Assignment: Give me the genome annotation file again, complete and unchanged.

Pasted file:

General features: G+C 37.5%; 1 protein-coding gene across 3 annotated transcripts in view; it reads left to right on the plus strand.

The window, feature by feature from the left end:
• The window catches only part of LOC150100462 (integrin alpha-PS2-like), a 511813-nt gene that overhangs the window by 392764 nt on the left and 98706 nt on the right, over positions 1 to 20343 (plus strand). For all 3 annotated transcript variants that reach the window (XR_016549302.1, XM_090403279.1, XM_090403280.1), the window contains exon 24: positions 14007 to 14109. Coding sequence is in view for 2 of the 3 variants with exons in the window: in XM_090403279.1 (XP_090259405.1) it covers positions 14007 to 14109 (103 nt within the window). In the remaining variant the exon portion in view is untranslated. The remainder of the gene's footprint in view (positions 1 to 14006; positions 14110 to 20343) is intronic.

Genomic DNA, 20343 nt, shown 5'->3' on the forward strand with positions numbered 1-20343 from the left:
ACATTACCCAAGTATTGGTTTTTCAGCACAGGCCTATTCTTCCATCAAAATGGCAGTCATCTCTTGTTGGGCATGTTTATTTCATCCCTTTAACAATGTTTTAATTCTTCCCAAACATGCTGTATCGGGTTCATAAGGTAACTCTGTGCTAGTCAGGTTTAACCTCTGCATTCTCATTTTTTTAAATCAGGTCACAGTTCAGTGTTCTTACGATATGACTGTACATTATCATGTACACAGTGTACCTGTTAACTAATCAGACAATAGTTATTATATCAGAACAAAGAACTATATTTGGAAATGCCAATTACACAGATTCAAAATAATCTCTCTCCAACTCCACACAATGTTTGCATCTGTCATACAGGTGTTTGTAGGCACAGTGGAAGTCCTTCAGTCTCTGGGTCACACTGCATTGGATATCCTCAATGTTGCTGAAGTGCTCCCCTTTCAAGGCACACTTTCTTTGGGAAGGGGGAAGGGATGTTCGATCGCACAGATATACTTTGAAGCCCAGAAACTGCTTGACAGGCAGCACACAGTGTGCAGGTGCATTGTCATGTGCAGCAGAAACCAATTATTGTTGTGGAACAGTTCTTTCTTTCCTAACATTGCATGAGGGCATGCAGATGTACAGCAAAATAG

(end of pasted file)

General features: G+C 37.5%; 1 protein-coding gene across 3 annotated transcripts in view; it reads left to right on the plus strand.

The window, feature by feature from the left end:
• The window catches only part of LOC150100462 (integrin alpha-PS2-like), a 511813-nt gene that overhangs the window by 392764 nt on the left and 98706 nt on the right, over positions 1 to 20343 (plus strand). For all 3 annotated transcript variants that reach the window (XR_016549302.1, XM_090403279.1, XM_090403280.1), the window contains exon 24: positions 14007 to 14109. Coding sequence is in view for 2 of the 3 variants with exons in the window: in XM_090403279.1 (XP_090259405.1) it covers positions 14007 to 14109 (103 nt within the window). In the remaining variant the exon portion in view is untranslated. The remainder of the gene's footprint in view (positions 1 to 14006; positions 14110 to 20343) is intronic.

Genomic DNA, 20343 nt, shown 5'->3' on the forward strand with positions numbered 1-20343 from the left:
ACATTACCCAAGTATTGGTTTTTCAGCACAGGCCTATTCTTCCATCAAAATGGCAGTCATCTCTTGTTGGGCATGTTTATTTCATCCCTTTAACAATGTTTTAATTCTTCCCAAACATGCTGTATCGGGTTCATAAGGTAACTCTGTGCTAGTCAGGTTTAACCTCTGCATTCTCATTTTTTTAAATCAGGTCACAGTTCAGTGTTCTTACGATATGACTGTACATTATCATGTACACAGTGTACCTGTTAACTAATCAGACAATAGTTATTATATCAGAACAAAGAACTATATTTGGAAATGCCAATTACACAGATTCAAAATAATCTCTCTCCAACTCCACACAATGTTTGCATCTGTCATACAGGTGTTTGTAGGCACAGTGGAAGTCCTTCAGTCTCTGGGTCACACTGCATTGGATATCCTCAATGTTGCTGAAGTGCTCCCCTTTCAAGGCACACTTTCTTTGGGAAGGGGGAAGGGATGTTCGATCGCACAGATATACTTTGAAGCCCAGAAACTGCTTGACAGGCAGCACACAGTGTGCAGGTGCATTGTCATGTGCAGCAGAAACCAATTATTGTTGTGGAACAGTTCTTTCTTTCCTAACATTGCATGAGGGCATGCAGATGTACAGCAAAATAG